By Chris Stonor
First, it was the UK who created the scheme to counter the scourge of litterbugs by deploying drones as “eyes in the sky”, reports dailyadvent.com.
Authorities in Sunderland, Rugby, Wigan, the Greater Manchester area and the county of Warwickshire have turned to drones in their battle against litterbugs as well as the illegal practice of fly-tipping. The latter is allegedly creating 20,000 complaints to officials per week, with the UKs efforts to clean up the mess costing close to UKP5 million per year. Drones are offering vital video evidence to bring these polluting culprits to court. Now, authorities in Ireland and Japan are planning to follow suit and copy the UKs “anti-litterbug success.”
Recently, legislation was put forward in Ireland’s parliament to begin using drones, as well as close-circuit televisions (CCTV) and automated license plate recognition technology, to crack down on the country’s spate of illegal dumping. According to the bill’s sponsor, the practice costs local authorities up to EUR10 million per year to deal with – over EUR1 million in Dublin alone.
Malcom Byrne, the legislator from the centre-right Fianna Fáil Party who wrote the drone bill, said to News Talk radio show, “The scourge of illegal dumping is something that affects urban and rural communities. I know from surveying local authorities last year that dealing with littering and cleaning up illegal dumping costs them, in total nationally, between EUR9m and EUR10m per year.”
He continued, “So there is a responsibility to look at using any methods at our disposal to tackle this and, you know some local authorities have tried to use CCTV and drones.”
Byrne’s legislation aims to create a law that gets around some of Ireland’s strict data privacy rules that thwarted such previous attempts.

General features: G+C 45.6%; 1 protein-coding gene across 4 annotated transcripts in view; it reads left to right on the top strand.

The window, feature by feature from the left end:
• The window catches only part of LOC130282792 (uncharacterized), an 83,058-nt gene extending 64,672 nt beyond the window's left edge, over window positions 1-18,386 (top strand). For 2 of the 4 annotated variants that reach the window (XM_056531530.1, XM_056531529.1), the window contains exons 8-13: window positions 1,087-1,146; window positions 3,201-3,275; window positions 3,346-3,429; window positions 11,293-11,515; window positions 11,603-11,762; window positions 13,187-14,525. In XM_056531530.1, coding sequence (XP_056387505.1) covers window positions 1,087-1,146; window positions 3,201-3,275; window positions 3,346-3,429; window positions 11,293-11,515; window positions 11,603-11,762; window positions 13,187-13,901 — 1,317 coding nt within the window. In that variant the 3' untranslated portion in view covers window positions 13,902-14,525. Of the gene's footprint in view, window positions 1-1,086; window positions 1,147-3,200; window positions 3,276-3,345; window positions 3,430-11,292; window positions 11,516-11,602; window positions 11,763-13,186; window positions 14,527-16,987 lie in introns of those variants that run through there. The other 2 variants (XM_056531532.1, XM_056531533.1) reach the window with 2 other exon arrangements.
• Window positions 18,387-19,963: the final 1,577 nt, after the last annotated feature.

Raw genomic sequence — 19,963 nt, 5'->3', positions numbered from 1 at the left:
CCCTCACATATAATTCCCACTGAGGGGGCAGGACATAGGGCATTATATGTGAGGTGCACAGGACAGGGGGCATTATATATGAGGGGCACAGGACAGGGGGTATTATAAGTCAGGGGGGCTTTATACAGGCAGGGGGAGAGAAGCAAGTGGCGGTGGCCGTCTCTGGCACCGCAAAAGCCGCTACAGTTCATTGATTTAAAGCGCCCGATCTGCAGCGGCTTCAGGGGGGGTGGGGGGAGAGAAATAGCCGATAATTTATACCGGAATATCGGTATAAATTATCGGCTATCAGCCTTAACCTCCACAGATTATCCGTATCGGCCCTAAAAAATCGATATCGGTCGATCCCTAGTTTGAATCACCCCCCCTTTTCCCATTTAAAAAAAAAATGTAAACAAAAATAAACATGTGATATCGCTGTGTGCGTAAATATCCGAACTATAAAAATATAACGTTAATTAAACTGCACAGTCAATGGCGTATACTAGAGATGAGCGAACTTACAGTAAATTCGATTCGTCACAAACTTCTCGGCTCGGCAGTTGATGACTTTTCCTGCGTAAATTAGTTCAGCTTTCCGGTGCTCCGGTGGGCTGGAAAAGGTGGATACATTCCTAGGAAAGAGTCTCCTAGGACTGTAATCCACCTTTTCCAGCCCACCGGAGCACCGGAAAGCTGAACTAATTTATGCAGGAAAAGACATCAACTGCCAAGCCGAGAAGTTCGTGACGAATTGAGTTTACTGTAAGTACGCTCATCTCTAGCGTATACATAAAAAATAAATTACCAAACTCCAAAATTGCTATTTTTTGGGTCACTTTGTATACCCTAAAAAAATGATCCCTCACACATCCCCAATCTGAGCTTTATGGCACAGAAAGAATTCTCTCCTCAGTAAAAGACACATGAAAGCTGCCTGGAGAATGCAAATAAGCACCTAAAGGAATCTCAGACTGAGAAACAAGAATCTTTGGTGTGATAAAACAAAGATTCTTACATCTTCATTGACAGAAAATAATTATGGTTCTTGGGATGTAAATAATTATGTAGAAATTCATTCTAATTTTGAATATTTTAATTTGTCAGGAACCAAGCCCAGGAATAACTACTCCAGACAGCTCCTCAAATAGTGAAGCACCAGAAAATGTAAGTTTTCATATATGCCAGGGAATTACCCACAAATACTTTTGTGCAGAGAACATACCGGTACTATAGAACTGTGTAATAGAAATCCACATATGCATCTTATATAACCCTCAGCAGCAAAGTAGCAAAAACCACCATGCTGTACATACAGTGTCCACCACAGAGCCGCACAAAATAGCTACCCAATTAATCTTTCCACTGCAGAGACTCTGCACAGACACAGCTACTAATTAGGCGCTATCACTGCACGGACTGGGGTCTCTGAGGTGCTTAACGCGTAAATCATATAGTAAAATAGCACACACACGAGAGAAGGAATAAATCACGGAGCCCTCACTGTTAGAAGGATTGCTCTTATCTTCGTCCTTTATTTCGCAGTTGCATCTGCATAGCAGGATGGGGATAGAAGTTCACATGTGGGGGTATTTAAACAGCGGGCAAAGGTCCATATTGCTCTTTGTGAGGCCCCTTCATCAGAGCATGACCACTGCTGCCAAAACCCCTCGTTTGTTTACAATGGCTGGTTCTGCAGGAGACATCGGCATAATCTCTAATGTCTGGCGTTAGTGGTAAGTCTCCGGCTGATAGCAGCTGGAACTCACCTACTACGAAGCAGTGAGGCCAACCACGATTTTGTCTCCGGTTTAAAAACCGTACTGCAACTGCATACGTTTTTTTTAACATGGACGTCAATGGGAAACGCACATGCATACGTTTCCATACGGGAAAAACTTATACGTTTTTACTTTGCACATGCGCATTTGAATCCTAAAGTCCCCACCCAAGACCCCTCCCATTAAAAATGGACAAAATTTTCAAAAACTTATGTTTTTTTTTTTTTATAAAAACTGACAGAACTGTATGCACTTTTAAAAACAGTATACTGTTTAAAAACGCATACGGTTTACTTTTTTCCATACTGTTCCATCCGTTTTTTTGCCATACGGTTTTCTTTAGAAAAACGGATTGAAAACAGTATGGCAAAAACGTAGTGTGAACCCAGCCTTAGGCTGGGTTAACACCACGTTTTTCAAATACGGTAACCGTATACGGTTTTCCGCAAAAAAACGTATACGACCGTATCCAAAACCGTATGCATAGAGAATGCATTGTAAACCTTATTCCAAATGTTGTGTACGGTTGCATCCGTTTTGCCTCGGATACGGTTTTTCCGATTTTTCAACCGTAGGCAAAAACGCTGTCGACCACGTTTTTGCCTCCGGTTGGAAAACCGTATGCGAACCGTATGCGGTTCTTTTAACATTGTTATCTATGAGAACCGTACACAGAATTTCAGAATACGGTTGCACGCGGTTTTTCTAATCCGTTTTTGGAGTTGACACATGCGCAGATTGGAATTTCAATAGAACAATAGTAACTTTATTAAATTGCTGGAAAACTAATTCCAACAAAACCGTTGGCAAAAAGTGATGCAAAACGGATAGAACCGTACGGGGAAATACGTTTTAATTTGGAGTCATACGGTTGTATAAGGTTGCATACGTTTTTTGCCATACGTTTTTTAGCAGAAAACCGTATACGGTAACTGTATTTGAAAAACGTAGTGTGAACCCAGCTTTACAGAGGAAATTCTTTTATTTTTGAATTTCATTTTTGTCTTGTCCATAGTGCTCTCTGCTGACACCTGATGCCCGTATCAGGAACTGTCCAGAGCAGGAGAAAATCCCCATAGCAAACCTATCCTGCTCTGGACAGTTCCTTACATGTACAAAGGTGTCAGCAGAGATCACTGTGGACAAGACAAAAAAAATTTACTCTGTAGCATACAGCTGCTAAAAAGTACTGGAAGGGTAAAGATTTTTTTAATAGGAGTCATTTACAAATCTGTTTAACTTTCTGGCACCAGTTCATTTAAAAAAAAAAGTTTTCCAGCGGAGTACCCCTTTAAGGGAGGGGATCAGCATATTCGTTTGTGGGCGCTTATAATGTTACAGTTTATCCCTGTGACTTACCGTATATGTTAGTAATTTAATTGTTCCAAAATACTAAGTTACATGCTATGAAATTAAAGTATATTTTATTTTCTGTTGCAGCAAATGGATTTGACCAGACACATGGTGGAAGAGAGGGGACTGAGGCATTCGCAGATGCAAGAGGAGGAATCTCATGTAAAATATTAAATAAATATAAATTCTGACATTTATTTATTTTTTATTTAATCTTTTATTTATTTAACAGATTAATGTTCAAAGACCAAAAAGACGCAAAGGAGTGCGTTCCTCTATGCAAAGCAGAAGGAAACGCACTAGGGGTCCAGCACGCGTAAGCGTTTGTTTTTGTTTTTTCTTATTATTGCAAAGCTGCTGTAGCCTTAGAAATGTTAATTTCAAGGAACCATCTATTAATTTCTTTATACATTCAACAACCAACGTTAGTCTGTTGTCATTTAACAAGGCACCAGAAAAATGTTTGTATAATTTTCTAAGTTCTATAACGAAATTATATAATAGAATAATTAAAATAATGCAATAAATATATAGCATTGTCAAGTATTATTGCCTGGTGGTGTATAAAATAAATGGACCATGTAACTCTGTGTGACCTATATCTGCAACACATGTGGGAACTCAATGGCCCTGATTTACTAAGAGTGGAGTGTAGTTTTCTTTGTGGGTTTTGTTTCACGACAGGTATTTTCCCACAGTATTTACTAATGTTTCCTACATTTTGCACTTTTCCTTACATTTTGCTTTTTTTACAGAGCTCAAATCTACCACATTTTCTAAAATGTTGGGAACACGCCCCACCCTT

In early January, the county of Limerick were fined EUR108,000 and forced to shut down 90 percent of its 400 CCTV cameras, for various infringements of Ireland’s General Data Protection Regulation (GDPR). Byrne’s legislation is designed to bypass the present regulatory restriction by creating a clearly defined legal framework legalising specific use of drones and other data-gathering technologies to fight illegal dumping which surpasses the present GDPR restrictions.
Byrne remarked, “If we have legislation that underpins it, which makes very clear that the only reason the CCTV or drones or automated number plate recognition technology used is for the purposes of catching illegal dumping, then that can be done.“
(image: Sunderland Council)
He added, “People who have no sense of civic pride and responsibility will engage in dumping and really, the only way to get them is to catch them on camera, to fine them and if they continue to offend, to imprison them.”
In Japan, the city of Koriyama recently trialled drones to detect cases of illegal dumping, which also has become a rising problem. Authorities hired a drone company to patrol a municipal park often used for illegal rubbish disposal.
(News Source: https://www.dailyadvent.com)